Toledo is the old capital of Spain, which has great importance in the history of the country. It is located on the Tagus River, 70 km southwest of Madrid. In 1986, the center of Toledo was included in the Unesco World Heritage list. The center of Toledo is a perfectly preserved medieval city that has absorbed the influence of all these cultures. Many tourists are convinced that Toledo is one of the most interesting cities in southern Europe.


Toledo has a semi-arid cold climate, typical of central Spain. Rainfall is more frequent in spring and late fall. Summers are hot and dry. Winter is cool with frequent frosts.
The location at the top of Mount Toledo means that it is more exposed to the sun than Madrid in summer, which causes temperatures to rise to 37 ° C even during the later part of the afternoon. This means that the best time to visit is spring, when the trees and flowers are in full bloom, it is comfortably warm and there are fewer crowds. Winters tend to be mild with temperatures reaching 10 ° C in December.


This city is steeped in history and contains a mix of cultures. In more detail, various periods in the formation of Toledo can be clearly identified. Until the middle of the first millennium AD, Toledo was a normal provincial day city.

The settlement of Carpetania on the banks of the Tagus River dates back to the Celtic-Iberian era (tribes of central and northern Spain prior to the Roman period). In 192 B.C. It was conquered by the Romans under the leadership of Marcus Fulvius Nobilior and an outpost was established here, called Toletum.
In 411 the settlement passed into the hands of the nomadic tribes of the Alans, but not for long. In 418 Toledo was conquered by the Visigoths and remained its capital until 711. From 718 the city was ruled by the Muslims - during this period Toledo, which was called Talaytol at the time, flourished. It was then that the art of making blades and steel products was developed here. At the same time the Muslims, it is necessary to give them credit, managed to build a way of life called The Coexistence - a relatively peaceful coexistence of Muslims, Christians and Jews.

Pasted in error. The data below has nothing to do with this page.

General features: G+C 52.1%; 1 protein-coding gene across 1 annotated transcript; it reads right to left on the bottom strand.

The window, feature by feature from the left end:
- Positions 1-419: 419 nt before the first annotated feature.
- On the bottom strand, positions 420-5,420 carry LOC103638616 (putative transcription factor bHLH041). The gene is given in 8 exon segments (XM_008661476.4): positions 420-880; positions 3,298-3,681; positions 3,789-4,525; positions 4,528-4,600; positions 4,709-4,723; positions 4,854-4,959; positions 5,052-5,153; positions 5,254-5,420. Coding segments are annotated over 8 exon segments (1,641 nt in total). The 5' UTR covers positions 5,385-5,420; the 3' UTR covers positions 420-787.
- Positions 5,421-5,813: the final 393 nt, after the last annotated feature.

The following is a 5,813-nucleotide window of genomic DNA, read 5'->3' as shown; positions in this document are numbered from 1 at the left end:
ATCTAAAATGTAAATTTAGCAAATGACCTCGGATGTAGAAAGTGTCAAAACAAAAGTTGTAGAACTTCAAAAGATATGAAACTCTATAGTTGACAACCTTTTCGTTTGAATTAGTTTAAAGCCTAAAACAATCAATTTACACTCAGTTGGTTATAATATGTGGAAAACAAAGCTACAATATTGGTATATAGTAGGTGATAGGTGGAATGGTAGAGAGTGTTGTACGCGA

The reign of the Arabs ended in 1085, when the city was conquered by King Alfonso VI of Castilla y Leona and made Toledo the capital of Castilla. At the same time, the city became the center of Spanish Christianity, where the Archbishopric of Toledo was established.
The Castilians proved to be prudent because they decided not to destroy but to create and contribute in every possible way to the greater prosperity of the city. Because they maintained multiculturalism for a time and did not carry out repression against representatives of other religions. Instead, a school of translators was created, where scientists made available books in Spanish and Latin translated from Arabic, Hebrew, and Greek. Second, the Toledo masters became famous throughout Europe for the art of sword making. Finally, Toledo became one of the main cities in the region, the king's residence.
Toledo remained the capital until 1561, when King Felipe II moved his residence 70 km from Madrid. Until then, the city had experienced a "golden age": representatives of Christian, Muslim and Jewish cultures lived here, a cathedral was built and other buildings were also erected.
Now the city occupies an area of ​​232.1 km2, the number of inhabitants - more than 84 thousand people, this due to its connection with the Madrid High Speed ​​train and due to the high housing costs of the capital. It is the administrative center of the autonomous community of Castilla-La Mancha and an important tourist center. 



What to see:

The ideal is to stay in Toledo at night to get to know the ancient city in detail, without rushing to visit all its places of interest. The emblematic monuments of Toledo include the Alcázar, the Church of Santo Tomás, the El Greco House Museum, the Cathedral and the Piazza Sokodover, all of which must be included in its cultural program.
The medieval fortress of the Alcázar is considered a symbol of the city and of the revolutionary movement. It is hard to believe now that it was in ruins after the Civil War in 1936, but now it has been meticulously restored and houses a Military Museum dedicated to national resistance.

Old City:

The Ancient City of Toledo is an open-air museum that has been protected by Unesco since 1986.
The labyrinth of ancient narrow streets resembles the setting of a movie, but everything is real there: stone pavement, old walls, elegant latticework on windows and balconies. Tourists can find a large number of souvenir shops, as well as cafes and restaurants.

Sokodover Square: